An $11.3 million settlement an nounced Friday may finally quench the historic firestorm of Oct. 16, 1991.
Attorneys representing two utilities and more than 1,000 victims of the flames that swept the Inland Northwest that day disclosed a deal negotiated secretly last month at Gonzaga University.
If approved by Spokane County Superior Court Judge Kathleen O’Connor, settlement checks would be distributed sometime next year.
The alternative, the attorneys said, is a yearlong succession of six trials to determine the liability of Washington Water Power Co. and Inland Power & Light Co. for fires that consumed 114 homes and 36,000 acres of timber and grassland.
There were two fatalities, one a woman who was six months pregnant.
A report by the National Fire Prevention Association in 1992 estimated property damage alone at $15 million.
A handful of class-action and individual lawsuits alleged the utilities failed to properly maintain the rights-of-way beneath their power lines.
When winds in excess of 60 mph toppled trees and sent other debris into the lines, sparks ignited vegetation parched after a month without rain.
More than 90 separate fires swept through subdivisions, trailer courts and rural refuges, overwhelming local and state firefighters.
Attorney Darrell Scott, who represented hundreds of the homeowners, said he was stunned to find almost 25 percent of the losses were uninsured.
Connie Dixon said she and her former husband have never recovered from the destruction of the dairy they operated for 12 years on Wild Rose Road north of Spokane.
Although their home was spared, the dairy and other buildings were consumed. Damage was estimated at $400,000.
She said they were unable to recover, finally returning the property to its former owners in 1994.
“Our dream was gone,” Dixon said.
She said the shock put both on disability in her case, $512 a month.
When a settlement check arrives, she said she hopes to own a place of her own again. “It might help some,” she said.
The utilities did not accept any liability as part of the agreement.
Inland General Manager Richard Heitman said the cooperative’s insurers wanted the cases resolved because they figured the cost of prolonged litigation would exceed the cooperative’s $1 million share of the settlement.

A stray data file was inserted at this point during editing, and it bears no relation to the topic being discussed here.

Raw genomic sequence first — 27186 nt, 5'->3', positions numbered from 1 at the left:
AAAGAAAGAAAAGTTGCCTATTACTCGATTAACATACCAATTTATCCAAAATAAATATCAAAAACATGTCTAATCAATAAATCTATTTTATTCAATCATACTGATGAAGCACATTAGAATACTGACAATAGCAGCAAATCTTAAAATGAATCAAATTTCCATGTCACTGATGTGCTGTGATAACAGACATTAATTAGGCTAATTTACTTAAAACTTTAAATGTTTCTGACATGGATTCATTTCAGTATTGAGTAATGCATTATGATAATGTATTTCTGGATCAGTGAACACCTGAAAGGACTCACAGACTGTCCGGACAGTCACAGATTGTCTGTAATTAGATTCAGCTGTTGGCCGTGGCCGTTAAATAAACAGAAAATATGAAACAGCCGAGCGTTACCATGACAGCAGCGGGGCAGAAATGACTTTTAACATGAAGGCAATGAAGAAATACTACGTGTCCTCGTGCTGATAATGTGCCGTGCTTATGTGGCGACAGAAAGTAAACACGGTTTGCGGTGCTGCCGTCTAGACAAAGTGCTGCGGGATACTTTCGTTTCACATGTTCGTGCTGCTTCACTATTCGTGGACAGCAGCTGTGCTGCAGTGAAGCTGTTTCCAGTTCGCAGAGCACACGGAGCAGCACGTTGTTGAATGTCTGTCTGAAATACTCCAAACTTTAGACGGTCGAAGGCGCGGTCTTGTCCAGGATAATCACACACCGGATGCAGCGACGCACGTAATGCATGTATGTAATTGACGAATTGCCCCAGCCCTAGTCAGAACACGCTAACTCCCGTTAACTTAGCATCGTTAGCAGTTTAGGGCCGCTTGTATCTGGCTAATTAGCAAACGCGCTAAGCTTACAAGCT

“They thought this would be a bargain,” he said, adding that the deal will cost cooperative members nothing.
At WWP, Vice President Rob Fukai said the settlement will allow all parties to the litigation to move on.
“I was really happy we were able to find some common ground,” he said.
WWP’s insurers will cover $9.1 million of its $10.3 million contribution to the settlement. Fukai said the rest will be deducted from company earnings, probably in the third quarter.
“There’s a business piece to it and there’s a piece that also has the community aspect to it,” he said.
The settlement includes a provision establishing a $300,000 trust account to help create a “Fire Safe Spokane.”
That money would be used to increase homeowner awareness of ways to reduce the threat of losses due to fire, WWP spokesman Pat Lynch said.
More fires are inevitable, he said. “It’s not a question of if, but when.”
The settlement announced Friday was negotiated Aug. 27-28, with John Clute, dean of Gonzaga Law School, acting as mediator.
In 1993, WWP and Inland settled a separate claim for firefighting expenses from the Washington Department of Natural Resources.
The $226,000 payment was about 20 percent of the amount sought by the agency.
, DataTimes ILLUSTRATION: Photo